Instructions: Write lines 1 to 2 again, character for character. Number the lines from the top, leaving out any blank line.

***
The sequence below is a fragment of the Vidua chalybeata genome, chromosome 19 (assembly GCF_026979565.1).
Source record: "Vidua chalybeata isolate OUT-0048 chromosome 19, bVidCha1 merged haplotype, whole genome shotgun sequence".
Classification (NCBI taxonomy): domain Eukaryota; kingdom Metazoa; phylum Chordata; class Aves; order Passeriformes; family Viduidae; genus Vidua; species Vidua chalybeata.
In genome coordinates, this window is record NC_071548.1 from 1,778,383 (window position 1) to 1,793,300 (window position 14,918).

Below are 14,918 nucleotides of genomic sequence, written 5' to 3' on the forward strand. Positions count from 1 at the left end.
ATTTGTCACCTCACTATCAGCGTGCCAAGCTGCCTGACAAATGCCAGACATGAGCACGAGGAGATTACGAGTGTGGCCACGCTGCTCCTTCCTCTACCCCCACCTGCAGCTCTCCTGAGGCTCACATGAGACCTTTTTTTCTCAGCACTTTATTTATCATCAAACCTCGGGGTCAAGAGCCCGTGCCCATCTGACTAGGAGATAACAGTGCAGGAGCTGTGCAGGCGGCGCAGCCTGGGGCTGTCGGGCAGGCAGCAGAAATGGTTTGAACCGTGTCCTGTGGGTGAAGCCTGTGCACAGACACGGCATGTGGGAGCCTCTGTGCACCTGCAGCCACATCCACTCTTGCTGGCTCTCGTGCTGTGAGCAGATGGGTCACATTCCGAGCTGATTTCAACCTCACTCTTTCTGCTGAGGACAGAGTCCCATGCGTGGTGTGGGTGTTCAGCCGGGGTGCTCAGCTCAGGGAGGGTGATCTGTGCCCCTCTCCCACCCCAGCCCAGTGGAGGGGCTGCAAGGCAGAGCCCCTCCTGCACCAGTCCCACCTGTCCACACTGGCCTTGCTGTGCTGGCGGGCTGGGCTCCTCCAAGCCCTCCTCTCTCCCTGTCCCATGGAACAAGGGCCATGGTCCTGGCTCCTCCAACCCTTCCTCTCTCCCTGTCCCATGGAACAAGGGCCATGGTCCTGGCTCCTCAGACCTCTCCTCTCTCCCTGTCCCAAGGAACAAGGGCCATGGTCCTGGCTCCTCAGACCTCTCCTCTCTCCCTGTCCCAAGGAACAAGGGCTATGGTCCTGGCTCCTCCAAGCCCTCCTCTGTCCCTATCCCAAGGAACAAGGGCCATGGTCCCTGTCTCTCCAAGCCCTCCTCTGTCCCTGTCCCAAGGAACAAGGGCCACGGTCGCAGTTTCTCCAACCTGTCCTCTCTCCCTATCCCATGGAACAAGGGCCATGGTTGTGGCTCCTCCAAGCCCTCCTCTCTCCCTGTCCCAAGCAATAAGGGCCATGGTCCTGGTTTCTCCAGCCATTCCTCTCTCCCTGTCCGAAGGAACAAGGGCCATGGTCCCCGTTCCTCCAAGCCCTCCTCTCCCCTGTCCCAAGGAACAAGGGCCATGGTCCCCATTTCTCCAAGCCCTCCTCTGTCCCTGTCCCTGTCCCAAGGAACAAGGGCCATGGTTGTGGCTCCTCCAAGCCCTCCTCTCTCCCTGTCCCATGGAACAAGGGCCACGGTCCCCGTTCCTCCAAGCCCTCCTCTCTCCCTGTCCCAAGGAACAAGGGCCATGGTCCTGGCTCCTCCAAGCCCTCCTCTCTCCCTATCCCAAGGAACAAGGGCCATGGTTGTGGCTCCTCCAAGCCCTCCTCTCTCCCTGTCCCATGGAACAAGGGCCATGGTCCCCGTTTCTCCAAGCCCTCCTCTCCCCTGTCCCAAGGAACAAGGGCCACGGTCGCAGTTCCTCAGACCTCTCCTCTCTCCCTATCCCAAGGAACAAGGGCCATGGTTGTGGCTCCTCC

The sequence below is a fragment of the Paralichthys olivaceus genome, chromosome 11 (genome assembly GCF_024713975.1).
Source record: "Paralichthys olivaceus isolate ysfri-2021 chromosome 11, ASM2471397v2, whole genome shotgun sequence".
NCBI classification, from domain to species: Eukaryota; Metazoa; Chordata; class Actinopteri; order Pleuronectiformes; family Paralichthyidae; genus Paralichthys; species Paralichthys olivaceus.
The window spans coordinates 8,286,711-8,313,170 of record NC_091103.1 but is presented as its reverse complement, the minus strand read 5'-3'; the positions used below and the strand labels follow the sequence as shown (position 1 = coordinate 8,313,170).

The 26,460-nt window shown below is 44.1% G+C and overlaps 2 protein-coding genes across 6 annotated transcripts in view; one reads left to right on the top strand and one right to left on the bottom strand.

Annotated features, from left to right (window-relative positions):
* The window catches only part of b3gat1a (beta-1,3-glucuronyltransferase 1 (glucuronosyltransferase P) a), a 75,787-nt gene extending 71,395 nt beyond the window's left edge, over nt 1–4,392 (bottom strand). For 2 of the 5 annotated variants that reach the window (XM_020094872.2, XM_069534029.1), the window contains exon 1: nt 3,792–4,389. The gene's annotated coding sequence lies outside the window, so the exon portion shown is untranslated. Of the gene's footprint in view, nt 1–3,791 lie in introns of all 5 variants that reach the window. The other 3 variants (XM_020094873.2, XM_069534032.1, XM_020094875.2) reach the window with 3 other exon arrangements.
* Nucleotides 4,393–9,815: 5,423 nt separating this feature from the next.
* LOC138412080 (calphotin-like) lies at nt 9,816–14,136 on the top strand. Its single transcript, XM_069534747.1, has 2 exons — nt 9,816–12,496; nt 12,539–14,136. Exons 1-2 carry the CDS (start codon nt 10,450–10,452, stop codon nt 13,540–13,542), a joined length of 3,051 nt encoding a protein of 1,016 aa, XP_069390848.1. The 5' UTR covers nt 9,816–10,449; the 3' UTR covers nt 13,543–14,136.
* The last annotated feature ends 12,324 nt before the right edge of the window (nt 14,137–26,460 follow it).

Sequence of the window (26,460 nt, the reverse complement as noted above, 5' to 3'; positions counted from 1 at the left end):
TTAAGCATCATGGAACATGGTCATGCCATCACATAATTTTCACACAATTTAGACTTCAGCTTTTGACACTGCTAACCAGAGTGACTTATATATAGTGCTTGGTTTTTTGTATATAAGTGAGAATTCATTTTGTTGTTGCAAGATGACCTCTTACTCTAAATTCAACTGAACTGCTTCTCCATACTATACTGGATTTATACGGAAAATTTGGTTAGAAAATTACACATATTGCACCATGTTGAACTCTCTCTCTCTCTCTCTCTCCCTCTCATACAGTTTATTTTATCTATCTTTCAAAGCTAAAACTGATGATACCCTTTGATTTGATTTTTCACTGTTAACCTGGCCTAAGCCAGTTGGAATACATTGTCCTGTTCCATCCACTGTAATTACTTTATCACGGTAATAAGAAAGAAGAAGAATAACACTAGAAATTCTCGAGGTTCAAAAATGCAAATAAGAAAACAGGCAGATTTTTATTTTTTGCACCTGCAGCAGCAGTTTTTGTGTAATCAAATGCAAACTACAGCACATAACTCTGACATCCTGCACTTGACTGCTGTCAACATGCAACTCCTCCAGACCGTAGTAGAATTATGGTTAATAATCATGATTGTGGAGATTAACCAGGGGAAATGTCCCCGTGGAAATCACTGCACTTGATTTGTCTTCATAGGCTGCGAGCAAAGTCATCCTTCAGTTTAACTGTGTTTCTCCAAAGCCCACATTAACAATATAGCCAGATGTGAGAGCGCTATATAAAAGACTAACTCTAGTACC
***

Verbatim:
The sequence below is a fragment of the Vidua chalybeata genome, chromosome 19 (assembly GCF_026979565.1).
Source record: "Vidua chalybeata isolate OUT-0048 chromosome 19, bVidCha1 merged haplotype, whole genome shotgun sequence".